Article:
“The Zamenhof,” the old man says, echoing the intermittent letters on the neon sign. “Not the Zamenhof. The Zamenhof.”

Now the latke, a rookie named Netsky, comes jogging up, holding on to his round, flat, wide-brimmed patrolman’s hat.

“Detective,” the latke says, out of breath, and then gives the old man a squint and a nod. “Evening, Grandpa. Right, uh, Detective, sorry, Ijust got the call, I was hung up for a minute there.” Netsky has coffee on his breath and powdered sugar on the right cuff of his blue coat. “Where’s the dead yid?”

“In two-oh-eight,” Landsman says, opening the door for the Iatke, then turning back to the old man. “Coming in, Grandpa?”

“No,” Elijah says, with a hint of mild emotion that Landsman can’t quite read. It might be regret, or relief, or the grim satisfaction of a man with a taste for disappointment. The flicker trapped in the old man’s eyes has given way to a film of tears. “I was only curious. Thank you, Officer Landsman.”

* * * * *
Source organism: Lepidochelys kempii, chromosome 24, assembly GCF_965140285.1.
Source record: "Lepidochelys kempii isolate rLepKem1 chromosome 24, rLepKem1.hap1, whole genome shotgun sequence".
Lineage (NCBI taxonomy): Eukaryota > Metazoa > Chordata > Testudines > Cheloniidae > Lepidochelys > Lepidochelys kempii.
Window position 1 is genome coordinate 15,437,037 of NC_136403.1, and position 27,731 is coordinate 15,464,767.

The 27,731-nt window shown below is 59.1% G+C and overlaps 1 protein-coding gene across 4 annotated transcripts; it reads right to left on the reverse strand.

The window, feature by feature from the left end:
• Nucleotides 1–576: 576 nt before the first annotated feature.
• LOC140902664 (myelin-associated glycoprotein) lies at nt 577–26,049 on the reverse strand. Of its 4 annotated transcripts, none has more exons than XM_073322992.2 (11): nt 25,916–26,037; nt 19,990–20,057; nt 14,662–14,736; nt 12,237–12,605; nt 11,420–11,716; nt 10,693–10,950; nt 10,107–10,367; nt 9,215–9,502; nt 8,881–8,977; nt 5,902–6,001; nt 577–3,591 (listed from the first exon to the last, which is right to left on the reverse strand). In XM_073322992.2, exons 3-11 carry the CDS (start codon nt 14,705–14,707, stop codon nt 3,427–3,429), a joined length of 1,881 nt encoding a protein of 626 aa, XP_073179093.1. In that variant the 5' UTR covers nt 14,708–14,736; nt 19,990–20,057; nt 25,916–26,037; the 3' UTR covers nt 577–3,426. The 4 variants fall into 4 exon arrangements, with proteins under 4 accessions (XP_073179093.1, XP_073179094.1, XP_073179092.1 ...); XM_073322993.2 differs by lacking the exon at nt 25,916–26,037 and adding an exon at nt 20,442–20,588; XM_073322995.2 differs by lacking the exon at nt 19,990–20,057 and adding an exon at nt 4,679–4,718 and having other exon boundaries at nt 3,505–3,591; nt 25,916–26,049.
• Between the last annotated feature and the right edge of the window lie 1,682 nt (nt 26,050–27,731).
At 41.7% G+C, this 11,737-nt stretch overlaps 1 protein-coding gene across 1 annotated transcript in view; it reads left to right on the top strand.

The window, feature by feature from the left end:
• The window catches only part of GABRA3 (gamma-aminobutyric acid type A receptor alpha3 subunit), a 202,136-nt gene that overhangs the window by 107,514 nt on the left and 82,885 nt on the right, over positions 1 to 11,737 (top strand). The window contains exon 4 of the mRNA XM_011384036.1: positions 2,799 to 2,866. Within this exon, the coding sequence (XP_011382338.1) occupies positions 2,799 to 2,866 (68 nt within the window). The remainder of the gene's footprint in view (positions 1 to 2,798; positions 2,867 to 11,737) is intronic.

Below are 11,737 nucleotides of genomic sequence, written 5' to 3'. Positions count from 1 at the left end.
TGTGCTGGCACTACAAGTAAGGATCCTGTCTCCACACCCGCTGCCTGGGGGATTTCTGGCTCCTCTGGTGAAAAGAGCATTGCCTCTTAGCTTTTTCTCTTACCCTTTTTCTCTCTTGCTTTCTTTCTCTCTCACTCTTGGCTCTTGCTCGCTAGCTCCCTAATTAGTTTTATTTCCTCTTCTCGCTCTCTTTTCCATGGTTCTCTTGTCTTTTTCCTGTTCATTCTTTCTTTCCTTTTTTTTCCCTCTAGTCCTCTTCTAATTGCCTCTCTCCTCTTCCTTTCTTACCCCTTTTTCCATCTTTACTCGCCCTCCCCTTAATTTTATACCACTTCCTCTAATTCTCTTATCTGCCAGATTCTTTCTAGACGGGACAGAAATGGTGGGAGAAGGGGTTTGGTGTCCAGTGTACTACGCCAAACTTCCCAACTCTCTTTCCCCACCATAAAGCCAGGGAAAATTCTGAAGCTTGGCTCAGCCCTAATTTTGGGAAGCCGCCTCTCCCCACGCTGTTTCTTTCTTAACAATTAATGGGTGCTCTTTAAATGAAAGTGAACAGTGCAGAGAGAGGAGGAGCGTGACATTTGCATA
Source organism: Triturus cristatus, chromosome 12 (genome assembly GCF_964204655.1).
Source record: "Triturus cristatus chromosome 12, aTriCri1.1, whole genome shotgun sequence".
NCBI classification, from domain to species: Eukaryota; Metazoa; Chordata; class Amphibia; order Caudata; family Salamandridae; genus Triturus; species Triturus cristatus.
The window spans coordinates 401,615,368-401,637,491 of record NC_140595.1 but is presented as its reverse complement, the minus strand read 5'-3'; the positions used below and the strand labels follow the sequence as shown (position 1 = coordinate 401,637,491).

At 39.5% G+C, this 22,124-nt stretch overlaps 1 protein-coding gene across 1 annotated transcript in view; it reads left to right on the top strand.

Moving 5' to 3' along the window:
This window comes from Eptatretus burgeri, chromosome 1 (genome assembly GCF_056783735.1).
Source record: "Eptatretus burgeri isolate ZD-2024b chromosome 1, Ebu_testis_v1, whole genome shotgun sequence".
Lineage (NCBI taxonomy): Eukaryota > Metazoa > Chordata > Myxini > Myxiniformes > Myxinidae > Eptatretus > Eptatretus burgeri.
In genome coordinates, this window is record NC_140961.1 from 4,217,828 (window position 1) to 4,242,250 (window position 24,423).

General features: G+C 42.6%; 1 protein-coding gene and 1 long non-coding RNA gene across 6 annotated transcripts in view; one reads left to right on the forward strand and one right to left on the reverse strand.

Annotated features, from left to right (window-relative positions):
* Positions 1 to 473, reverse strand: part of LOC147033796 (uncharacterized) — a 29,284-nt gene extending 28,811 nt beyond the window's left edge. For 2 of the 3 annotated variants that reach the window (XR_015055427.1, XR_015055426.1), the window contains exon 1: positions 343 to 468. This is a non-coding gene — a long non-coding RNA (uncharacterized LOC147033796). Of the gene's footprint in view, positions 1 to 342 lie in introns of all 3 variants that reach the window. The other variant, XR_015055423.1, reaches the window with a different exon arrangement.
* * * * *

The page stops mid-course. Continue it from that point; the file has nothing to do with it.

“It’s Detective now,” Landsman says, startled that the old man has retrieved his name. “You remember me, Grandpa?”

“I remember everything, darling.” Elijah reaches into a hip pocket of his bleach yellow coat and takes out his pushke, a wooden casket, about the size of a box meant for index cards, painted black. On the front of the box, Hebrew words are painted: L’ERETZ YISROEL. Cut into the top of the box is a narrow slit for coins or a folded dollar bill. “A small donation?” Elijah says.